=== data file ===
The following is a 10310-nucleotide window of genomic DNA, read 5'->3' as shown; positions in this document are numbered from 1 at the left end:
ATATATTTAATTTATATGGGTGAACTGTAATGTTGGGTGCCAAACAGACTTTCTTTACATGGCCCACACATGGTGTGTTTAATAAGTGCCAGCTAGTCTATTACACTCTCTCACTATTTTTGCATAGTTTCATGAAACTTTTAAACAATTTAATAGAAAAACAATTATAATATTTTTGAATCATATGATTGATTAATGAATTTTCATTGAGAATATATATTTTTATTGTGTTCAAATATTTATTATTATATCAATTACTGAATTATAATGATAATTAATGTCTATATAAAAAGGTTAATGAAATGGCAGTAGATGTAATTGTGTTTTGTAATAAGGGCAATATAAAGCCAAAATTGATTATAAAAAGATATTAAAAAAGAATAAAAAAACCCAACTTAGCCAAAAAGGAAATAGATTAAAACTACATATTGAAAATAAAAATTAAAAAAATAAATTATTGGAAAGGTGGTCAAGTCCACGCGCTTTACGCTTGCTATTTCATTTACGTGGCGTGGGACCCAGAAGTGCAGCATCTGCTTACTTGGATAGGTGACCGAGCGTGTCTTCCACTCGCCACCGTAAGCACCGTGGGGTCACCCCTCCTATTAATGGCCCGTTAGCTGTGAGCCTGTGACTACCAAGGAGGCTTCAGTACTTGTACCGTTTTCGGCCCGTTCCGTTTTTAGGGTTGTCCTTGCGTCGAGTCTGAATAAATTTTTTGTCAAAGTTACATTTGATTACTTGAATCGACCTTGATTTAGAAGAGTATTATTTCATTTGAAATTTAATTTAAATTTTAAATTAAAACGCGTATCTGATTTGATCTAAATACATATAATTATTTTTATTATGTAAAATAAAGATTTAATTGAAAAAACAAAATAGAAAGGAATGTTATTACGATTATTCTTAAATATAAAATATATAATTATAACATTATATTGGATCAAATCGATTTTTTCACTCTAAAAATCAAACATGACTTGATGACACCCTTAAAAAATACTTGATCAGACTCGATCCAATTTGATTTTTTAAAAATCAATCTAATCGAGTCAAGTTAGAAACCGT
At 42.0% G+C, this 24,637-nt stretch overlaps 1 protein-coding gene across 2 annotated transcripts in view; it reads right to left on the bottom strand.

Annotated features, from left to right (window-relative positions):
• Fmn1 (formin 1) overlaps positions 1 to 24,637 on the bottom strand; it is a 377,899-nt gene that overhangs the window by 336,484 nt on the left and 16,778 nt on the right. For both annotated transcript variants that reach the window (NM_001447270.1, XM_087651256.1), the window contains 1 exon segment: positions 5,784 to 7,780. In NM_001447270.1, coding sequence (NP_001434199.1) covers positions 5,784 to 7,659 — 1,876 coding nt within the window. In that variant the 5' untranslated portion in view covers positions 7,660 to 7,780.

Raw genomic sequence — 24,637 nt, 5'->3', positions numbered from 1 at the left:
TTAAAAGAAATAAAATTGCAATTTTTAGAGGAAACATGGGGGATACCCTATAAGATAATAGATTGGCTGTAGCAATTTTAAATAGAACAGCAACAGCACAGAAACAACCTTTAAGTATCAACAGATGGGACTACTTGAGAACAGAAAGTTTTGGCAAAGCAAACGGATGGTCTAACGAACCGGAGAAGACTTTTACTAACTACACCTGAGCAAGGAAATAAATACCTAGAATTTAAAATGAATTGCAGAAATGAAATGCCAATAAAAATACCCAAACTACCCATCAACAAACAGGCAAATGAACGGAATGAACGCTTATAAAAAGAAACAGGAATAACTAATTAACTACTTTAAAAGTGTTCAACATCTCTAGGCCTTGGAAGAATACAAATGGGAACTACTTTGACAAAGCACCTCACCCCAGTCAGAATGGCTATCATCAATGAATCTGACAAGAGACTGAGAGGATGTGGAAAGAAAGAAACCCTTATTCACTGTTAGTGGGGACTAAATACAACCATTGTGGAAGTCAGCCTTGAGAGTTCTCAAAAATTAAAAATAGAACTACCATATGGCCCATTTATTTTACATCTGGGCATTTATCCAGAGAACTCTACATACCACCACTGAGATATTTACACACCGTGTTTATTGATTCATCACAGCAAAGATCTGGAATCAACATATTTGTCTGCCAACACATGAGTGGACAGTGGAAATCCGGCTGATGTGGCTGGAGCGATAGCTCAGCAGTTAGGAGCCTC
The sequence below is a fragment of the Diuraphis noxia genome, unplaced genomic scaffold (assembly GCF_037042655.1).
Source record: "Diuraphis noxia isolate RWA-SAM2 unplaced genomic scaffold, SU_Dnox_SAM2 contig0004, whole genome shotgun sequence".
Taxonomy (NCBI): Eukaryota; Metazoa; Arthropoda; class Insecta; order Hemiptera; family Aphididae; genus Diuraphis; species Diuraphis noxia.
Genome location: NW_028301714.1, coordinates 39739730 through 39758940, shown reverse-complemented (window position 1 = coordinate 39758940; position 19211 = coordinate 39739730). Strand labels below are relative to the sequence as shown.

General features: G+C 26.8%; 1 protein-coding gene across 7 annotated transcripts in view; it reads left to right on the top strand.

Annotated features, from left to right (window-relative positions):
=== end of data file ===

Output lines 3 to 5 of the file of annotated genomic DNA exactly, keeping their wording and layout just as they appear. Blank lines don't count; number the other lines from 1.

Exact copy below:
At 42.0% G+C, this 24,637-nt stretch overlaps 1 protein-coding gene across 2 annotated transcripts in view; it reads right to left on the bottom strand.

Annotated features, from left to right (window-relative positions):
• Fmn1 (formin 1) overlaps positions 1 to 24,637 on the bottom strand; it is a 377,899-nt gene that overhangs the window by 336,484 nt on the left and 16,778 nt on the right. For both annotated transcript variants that reach the window (NM_001447270.1, XM_087651256.1), the window contains 1 exon segment: positions 5,784 to 7,780. In NM_001447270.1, coding sequence (NP_001434199.1) covers positions 5,784 to 7,659 — 1,876 coding nt within the window. In that variant the 5' untranslated portion in view covers positions 7,660 to 7,780.